5) Friendly people - A large part of enjoying your time away from home is the people you meet during your travels.  I think many of us who are familiar with the area would agree that the local people are very warm and friendly.  The coast of Oaxaca is still composed of smaller communities and beach towns, and it still retains it's small town feel.  The people are welcoming and happy that you have come to see their paradise.

6) Activities - Huatulco is the original green tourism destination...long before Costa Rica ever became chic with their adventure tourism.  There is no shortage of things to do here whether it's just relaxing on one of it's many beaches, surfing, snorkeling, zip-lining, horseback riding, ATV tours, coffee plantation tours, bay tours, or the many other activities, there is no shortage of things to keep everyone entertained.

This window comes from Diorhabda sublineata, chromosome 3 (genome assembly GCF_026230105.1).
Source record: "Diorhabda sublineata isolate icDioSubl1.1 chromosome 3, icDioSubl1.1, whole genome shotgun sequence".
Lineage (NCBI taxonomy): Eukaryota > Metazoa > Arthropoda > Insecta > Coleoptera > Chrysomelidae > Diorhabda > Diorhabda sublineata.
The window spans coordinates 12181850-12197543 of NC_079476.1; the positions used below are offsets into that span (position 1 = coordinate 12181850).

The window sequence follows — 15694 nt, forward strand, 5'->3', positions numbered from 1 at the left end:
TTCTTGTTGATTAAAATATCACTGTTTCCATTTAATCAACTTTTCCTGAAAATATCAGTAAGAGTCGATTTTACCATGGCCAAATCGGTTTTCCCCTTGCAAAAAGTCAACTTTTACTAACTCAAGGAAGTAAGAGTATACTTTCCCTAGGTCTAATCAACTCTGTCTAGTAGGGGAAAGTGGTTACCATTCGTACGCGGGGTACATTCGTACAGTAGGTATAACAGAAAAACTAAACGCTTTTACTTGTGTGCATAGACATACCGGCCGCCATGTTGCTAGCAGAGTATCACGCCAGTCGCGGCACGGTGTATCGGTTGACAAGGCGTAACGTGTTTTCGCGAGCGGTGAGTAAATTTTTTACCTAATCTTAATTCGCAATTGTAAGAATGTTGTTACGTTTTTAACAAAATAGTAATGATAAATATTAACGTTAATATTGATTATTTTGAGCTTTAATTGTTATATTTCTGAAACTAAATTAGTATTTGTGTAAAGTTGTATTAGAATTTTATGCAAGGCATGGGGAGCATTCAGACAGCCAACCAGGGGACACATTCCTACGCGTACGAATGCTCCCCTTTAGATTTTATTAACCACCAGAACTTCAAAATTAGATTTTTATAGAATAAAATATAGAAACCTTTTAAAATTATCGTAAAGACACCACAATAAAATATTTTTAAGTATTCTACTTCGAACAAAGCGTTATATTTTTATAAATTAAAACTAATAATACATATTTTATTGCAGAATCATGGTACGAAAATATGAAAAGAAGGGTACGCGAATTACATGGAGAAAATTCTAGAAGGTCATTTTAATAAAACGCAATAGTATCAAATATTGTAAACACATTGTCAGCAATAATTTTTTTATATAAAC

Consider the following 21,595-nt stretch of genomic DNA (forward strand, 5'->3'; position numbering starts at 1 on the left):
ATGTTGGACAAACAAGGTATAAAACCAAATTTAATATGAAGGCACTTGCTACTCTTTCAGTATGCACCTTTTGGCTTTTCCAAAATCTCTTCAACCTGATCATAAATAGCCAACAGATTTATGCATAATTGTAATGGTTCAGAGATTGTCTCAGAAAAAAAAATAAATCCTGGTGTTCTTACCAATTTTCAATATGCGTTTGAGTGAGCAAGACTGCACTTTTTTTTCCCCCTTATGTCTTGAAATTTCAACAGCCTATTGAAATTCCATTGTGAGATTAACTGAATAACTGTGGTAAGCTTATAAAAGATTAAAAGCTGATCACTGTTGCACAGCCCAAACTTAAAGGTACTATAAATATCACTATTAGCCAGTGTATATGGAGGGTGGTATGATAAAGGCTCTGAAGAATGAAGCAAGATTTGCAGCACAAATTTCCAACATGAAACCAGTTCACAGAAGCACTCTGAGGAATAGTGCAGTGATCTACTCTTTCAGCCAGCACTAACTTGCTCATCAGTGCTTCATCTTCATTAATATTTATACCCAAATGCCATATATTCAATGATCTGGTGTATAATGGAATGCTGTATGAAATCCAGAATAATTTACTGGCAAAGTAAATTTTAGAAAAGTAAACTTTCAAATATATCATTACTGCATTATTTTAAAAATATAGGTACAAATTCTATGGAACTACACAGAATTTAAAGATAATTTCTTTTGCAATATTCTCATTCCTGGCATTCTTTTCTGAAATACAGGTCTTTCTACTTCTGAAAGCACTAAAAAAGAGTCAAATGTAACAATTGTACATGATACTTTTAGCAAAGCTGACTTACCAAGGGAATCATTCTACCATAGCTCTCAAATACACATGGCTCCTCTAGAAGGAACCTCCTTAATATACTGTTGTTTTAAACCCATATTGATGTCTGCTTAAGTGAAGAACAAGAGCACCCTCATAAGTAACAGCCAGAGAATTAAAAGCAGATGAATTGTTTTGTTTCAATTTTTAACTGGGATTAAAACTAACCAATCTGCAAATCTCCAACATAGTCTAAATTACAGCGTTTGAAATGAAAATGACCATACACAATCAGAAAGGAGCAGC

7) Unspoiled - Finally, one of the big reasons people keep returning to Huatulco is that it truly is a paradise, still in it's infancy.  It is safe, affordable, relaxing and unspoiled.  Have I said unspoiled yet?

We hope you make it down here soon as a place this special is sure to grow...people are starting to talk!

What other things do you think make a place special?  I'd love to hear your comments below.

Wednesday, March 30, 2011

10 Interesting Facts about Mexico

I always love little known facts.  When someone barks out a statistic I can't help but think of Cliff Claven from Cheers.  Here are some Clavenesque facts about Mexico you may not know.

1) The first printing press in North America was used in Mexico City in 1539.

2) The National University of Mexico was founded in 1551 by Charles V of Spain and is the oldest university in North America.